tics in the textures of the organ, The principal arteries first, absorption from the cavity of the and then the principal veins going stomach is exclusively effected to the stomach, were secured by. by the veins, and that it is very ligatures, so that the sanguineous copiously effected by them. Procirculation was feebly carried on bably the same is true with reby the small vessels remaining. gard to the intestinal canal.

The prussiate was then intro The experiments were witduced as before, and the animal nessed by several of my pupils, having been suffered to live the and will, I am confident, be amsame length of time, was killed. ply confirmed by all who are disThe most careful application of posed to repeat them. the test, however, could no where The inferences which are to detect the prussiate, except in be drawn from these facts are the strangulated veins of the sto- certainly not a little interesting, mach, where it was found in ob- in relation to the function of divious quantity, they being much gestion. If substances foreign to distended with blood. This ex- the animal tissues, and which canperiment was repeated both by not be assimilated, are thus abonDr. Luzenburg and Mr. Maillard dantly taken up and conveyed into and with results perfectly uni- the circulation, is it not absolute. form.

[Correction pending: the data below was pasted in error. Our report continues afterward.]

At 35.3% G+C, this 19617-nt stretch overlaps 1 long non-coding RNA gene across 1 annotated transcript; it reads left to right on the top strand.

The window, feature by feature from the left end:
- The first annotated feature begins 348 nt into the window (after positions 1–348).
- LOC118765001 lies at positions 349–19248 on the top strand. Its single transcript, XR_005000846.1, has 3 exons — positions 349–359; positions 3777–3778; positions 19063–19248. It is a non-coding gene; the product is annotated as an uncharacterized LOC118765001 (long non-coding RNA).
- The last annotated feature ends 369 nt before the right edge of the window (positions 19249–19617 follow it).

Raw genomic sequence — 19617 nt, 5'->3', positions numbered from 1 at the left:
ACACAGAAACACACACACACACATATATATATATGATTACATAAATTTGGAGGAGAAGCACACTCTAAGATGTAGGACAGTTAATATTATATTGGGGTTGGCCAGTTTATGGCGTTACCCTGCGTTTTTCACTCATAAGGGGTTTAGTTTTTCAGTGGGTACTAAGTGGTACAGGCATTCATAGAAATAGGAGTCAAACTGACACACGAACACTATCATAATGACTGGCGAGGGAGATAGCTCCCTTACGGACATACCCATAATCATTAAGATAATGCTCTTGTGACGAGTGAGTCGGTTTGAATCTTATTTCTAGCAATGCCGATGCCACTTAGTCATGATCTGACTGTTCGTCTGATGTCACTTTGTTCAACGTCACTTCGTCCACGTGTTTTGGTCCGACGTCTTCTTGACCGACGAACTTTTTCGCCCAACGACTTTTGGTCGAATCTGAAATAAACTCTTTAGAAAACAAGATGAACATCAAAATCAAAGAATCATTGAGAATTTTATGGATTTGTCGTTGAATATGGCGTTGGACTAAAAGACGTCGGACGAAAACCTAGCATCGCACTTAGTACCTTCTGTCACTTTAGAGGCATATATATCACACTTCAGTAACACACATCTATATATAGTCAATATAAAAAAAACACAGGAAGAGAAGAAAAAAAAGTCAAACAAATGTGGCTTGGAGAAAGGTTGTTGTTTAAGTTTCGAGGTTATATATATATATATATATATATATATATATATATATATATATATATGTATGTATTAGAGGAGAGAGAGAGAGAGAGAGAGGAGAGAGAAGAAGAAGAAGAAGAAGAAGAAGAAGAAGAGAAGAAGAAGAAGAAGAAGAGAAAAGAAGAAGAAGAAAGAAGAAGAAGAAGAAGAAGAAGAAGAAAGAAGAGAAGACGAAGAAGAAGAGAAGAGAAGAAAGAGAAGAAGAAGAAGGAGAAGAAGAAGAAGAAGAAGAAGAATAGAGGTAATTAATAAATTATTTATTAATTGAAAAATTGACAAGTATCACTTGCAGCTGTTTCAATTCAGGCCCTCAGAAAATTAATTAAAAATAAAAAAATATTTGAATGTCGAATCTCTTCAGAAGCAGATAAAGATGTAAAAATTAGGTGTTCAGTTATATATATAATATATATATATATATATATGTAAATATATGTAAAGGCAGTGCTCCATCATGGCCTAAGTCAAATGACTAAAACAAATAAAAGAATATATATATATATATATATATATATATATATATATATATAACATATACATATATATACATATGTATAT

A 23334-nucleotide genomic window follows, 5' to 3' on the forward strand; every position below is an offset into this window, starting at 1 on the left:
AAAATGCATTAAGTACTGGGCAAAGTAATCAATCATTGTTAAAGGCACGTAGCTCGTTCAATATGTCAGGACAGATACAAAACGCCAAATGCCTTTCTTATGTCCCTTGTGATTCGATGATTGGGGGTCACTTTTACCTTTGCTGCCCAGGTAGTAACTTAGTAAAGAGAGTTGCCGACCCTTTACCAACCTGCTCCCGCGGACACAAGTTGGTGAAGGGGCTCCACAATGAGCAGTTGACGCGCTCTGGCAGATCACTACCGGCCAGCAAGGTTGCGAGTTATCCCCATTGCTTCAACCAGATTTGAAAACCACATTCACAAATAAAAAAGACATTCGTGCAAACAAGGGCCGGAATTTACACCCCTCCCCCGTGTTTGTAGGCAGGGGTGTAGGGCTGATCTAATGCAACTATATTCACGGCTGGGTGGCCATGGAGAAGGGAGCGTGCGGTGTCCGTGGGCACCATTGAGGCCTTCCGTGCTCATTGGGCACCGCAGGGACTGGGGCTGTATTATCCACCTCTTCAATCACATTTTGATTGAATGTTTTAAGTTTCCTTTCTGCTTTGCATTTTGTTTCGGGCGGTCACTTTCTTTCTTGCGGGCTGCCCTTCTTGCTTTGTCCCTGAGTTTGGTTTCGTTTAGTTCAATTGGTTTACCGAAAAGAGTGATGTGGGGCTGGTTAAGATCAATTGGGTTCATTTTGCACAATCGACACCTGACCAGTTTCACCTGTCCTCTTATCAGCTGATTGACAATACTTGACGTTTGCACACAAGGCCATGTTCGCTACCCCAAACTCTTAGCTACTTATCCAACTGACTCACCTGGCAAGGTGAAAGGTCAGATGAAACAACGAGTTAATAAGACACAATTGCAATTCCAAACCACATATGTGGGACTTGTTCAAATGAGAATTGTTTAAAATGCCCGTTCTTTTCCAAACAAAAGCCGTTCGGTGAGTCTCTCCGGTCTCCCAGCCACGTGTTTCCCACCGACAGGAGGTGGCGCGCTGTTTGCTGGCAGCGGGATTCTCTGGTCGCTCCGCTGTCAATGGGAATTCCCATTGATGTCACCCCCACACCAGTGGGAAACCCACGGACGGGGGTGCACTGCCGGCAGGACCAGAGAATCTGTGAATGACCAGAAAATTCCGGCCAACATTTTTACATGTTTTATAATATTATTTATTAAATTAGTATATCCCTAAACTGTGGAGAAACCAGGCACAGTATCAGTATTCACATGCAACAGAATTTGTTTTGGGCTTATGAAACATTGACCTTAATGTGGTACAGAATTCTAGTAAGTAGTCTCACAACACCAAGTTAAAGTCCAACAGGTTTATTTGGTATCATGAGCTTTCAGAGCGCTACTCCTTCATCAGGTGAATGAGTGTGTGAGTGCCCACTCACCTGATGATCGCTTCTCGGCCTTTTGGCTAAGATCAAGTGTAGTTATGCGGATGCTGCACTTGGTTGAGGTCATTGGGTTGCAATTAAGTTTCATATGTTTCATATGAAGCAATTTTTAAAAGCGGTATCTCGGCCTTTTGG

ly certain that all soluble or fluid It might be objected to the last alimentary substances are absorbexperiment, that the tying of all ed with even greater avidity ? A the principal bloodvessels of an very large proportion of our aliorgan should so impair its organic ment, perhaps a moiety, is either functions that no absorption could fluid or soluble in water, and be expected to take place; but when taken into the stomach, this objection is at once obviated needs not to be acted on by the by the fact, that the substance gastric juice, or any other agent, had entered the veins and passed to qualify it for venous absorption. as far as the ligatures; certainly,

We very well know that the